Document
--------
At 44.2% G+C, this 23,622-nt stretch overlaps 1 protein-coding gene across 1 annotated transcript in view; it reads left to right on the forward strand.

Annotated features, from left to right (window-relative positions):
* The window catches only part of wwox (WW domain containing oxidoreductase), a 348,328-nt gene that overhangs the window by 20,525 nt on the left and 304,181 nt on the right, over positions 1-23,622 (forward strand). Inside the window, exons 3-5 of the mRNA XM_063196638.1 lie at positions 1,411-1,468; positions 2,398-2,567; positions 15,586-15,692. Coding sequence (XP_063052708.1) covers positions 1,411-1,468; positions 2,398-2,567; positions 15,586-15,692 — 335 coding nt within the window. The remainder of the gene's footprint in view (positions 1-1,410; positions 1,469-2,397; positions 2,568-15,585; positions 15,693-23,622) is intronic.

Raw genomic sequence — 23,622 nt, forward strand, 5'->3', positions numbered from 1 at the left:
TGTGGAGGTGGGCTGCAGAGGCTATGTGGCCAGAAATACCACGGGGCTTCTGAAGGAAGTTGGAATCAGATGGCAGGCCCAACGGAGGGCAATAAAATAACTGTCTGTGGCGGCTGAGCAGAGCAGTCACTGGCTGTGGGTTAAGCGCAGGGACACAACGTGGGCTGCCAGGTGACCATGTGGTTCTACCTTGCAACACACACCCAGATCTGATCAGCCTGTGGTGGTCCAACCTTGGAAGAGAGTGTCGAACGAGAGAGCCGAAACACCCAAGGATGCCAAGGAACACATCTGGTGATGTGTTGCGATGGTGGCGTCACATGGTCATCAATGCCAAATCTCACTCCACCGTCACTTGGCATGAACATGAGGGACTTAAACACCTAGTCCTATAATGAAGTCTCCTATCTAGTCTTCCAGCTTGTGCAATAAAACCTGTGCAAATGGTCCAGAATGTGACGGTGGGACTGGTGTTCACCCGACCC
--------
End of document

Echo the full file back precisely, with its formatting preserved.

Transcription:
At 44.2% G+C, this 23,622-nt stretch overlaps 1 protein-coding gene across 1 annotated transcript in view; it reads left to right on the forward strand.

Annotated features, from left to right (window-relative positions):
* The window catches only part of wwox (WW domain containing oxidoreductase), a 348,328-nt gene that overhangs the window by 20,525 nt on the left and 304,181 nt on the right, over positions 1-23,622 (forward strand). Inside the window, exons 3-5 of the mRNA XM_063196638.1 lie at positions 1,411-1,468; positions 2,398-2,567; positions 15,586-15,692. Coding sequence (XP_063052708.1) covers positions 1,411-1,468; positions 2,398-2,567; positions 15,586-15,692 — 335 coding nt within the window. The remainder of the gene's footprint in view (positions 1-1,410; positions 1,469-2,397; positions 2,568-15,585; positions 15,693-23,622) is intronic.

Raw genomic sequence — 23,622 nt, forward strand, 5'->3', positions numbered from 1 at the left:
TGTGGAGGTGGGCTGCAGAGGCTATGTGGCCAGAAATACCACGGGGCTTCTGAAGGAAGTTGGAATCAGATGGCAGGCCCAACGGAGGGCAATAAAATAACTGTCTGTGGCGGCTGAGCAGAGCAGTCACTGGCTGTGGGTTAAGCGCAGGGACACAACGTGGGCTGCCAGGTGACCATGTGGTTCTACCTTGCAACACACACCCAGATCTGATCAGCCTGTGGTGGTCCAACCTTGGAAGAGAGTGTCGAACGAGAGAGCCGAAACACCCAAGGATGCCAAGGAACACATCTGGTGATGTGTTGCGATGGTGGCGTCACATGGTCATCAATGCCAAATCTCACTCCACCGTCACTTGGCATGAACATGAGGGACTTAAACACCTAGTCCTATAATGAAGTCTCCTATCTAGTCTTCCAGCTTGTGCAATAAAACCTGTGCAAATGGTCCAGAATGTGACGGTGGGACTGGTGTTCACCCGACCC